Now they're getting it through Cloudflare data center there.

In Tegucigalpa in Honduras in the capital. Honduras is actually one of the countries with the lowest use of the Internet, something like about 41% of people have Internet access in Honduras in Central America.

But we're bringing access to them.

And hopefully that will increase utilization. As I said before, once you use something, once you put a service in a country, Internet gets faster, people tend to use it more.

In Africa, jumping over the African continent in Liberia, in the capital Monrovia, we now have a data center handling the population there.

And finally in Brunei in Bandar Seri Begawan, we also have a location.

So in Brunei being, I think it's the second country by size, the smallest country by size in Southeast Asia after Singapore.

So covering the world now with more than 100 countries, more than 200 cities around the world.

And we continue to grow. This isn't by no means done in bringing the Internet, the fast and local Internet to everybody we can around the world.

Okay. Let's just change tacks and go down under. And by down under, I don't mean to Australia and New Zealand, I mean to Antarctica.

So right now in Antarctica, it is the winter time.

And during the winter, the population of Antarctica drops quite a lot because many of the research stations there have some of their staff leave, but not all of them.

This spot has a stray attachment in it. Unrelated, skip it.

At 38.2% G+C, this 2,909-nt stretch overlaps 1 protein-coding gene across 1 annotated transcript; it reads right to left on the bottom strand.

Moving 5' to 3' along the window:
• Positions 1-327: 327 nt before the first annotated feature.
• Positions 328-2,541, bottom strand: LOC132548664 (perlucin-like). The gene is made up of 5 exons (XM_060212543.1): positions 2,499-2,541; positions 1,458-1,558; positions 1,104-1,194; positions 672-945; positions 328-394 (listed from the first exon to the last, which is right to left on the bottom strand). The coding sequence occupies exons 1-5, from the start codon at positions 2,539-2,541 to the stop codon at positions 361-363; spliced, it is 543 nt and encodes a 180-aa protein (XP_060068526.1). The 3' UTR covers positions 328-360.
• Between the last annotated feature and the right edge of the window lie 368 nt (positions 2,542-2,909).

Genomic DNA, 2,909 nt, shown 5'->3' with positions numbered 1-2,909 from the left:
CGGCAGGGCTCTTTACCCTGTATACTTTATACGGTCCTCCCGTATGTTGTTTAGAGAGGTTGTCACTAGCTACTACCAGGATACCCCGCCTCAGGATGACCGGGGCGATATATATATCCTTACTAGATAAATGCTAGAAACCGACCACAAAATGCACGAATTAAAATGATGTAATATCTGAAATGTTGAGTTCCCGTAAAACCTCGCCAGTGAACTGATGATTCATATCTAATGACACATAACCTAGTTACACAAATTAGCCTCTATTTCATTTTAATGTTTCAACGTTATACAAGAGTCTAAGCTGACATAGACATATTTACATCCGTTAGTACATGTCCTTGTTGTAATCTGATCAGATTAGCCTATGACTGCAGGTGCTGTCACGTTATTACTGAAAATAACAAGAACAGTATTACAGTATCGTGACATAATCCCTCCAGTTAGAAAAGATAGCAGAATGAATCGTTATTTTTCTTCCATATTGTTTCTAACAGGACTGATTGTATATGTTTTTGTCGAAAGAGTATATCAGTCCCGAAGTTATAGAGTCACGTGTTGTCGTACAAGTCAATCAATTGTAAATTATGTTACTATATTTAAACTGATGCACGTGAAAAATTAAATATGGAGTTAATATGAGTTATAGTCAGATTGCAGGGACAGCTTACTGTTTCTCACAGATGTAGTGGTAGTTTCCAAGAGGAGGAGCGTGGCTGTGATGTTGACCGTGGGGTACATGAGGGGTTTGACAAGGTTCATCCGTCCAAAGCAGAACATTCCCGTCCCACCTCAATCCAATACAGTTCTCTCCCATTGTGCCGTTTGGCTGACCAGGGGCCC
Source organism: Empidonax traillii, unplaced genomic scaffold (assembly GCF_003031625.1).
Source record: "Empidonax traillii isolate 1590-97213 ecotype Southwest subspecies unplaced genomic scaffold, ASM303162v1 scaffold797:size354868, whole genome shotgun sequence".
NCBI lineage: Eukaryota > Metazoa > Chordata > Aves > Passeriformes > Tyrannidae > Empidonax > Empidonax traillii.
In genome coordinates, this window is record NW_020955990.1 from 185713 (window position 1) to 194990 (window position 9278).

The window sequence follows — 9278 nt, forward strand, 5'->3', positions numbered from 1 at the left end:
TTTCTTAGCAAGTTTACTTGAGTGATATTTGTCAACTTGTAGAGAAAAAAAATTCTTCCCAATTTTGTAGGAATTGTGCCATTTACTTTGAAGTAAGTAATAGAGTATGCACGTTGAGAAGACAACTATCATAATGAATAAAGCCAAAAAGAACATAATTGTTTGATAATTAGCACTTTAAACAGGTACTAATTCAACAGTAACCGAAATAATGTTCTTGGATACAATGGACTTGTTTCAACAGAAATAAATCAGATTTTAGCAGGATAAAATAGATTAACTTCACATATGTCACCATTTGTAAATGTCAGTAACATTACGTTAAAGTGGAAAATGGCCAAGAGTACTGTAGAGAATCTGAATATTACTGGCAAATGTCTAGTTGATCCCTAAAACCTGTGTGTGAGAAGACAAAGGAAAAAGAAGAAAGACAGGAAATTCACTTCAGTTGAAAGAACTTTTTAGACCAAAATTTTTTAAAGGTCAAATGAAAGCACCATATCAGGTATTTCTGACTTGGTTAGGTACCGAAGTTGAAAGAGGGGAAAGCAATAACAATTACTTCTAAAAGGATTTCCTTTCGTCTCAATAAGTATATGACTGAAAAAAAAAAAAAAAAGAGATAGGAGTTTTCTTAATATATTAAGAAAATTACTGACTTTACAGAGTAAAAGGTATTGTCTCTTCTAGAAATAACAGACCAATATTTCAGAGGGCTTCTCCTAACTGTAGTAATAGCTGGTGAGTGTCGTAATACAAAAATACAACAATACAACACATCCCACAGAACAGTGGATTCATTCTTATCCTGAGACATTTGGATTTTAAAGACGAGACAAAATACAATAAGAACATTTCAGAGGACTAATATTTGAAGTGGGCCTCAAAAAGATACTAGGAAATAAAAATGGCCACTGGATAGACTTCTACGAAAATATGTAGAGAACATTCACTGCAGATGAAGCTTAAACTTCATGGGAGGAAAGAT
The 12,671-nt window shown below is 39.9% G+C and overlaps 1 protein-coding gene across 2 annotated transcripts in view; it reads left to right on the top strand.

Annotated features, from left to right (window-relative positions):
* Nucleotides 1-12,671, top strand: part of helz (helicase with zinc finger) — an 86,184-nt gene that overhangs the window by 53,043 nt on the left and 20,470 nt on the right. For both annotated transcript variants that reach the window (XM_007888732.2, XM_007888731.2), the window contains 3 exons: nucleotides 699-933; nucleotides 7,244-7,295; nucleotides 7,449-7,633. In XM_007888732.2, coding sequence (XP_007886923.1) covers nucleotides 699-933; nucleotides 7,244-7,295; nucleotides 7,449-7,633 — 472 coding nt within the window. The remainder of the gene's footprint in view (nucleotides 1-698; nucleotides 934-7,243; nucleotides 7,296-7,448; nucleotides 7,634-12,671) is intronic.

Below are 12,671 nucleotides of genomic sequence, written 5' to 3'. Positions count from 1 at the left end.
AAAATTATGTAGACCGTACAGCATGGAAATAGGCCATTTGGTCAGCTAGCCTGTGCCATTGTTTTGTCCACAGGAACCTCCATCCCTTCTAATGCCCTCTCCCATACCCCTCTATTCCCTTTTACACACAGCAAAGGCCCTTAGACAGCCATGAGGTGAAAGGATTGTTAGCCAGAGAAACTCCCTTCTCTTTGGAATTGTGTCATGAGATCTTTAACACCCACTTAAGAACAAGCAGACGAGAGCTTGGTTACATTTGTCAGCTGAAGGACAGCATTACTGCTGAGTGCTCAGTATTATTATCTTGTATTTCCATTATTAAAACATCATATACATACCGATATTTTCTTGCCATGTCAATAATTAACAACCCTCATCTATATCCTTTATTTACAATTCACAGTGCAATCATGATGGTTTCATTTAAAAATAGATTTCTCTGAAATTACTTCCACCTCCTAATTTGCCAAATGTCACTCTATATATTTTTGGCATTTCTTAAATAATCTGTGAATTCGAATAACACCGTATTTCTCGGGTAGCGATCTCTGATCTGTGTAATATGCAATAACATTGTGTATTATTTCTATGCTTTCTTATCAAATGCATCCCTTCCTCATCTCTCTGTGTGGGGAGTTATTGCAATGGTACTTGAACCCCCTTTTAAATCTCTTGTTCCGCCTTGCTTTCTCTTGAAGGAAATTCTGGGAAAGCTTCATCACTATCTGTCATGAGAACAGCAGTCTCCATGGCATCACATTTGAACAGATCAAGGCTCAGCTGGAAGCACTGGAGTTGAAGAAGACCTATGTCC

There are people who overwinter in various bases for various countries in Antarctica.

And nobody lives full time in Antarctica.

It's in fact not permitted to have your actual home address be Antarctica, but there are many scientists working there from different countries around the world.

And how they get Internet is really quite complicated. One of the things that you might think is, well, surely satellites are the answer if it's difficult to get there.

Unfortunately, if you imagine the globe spinning and the equator, most of the satellites that would handle Internet access for a place like Antarctica are geostationary.

That means they're above the equator and they only have a certain angle they can see around the world.

And Antarctica being on the bottom is really pretty much out of view of those satellites.

So you do have some satellites in special locations, but satellite coverage in Antarctica is really difficult.

Nevertheless, it is used. There are of course ships that have mobile access on them that also get access.

But to give you an idea, McMurdo station, which is the US polar Antarctic survey, they have a station with essentially what's the size of a little town, a few thousand people in the summer, and they have a single Internet connection, which runs something like 20 megabits per second.

So here I am in the luxury of Lisbon with a gigabit connection, and there's essentially the entire population of a small town relying on this one connection in the US one, and other countries have similar issues with access.

So obviously access to the Internet is very controlled and throttled, and so people can't just download lots of Netflix streams because that would stop the work that's going on there.

But as I said, the population of Antarctica actually reduces during the winter, and the winter is now, and actually towards the end of March, a lot of people leave, and there's the crews that prepare to overwinter on the continent.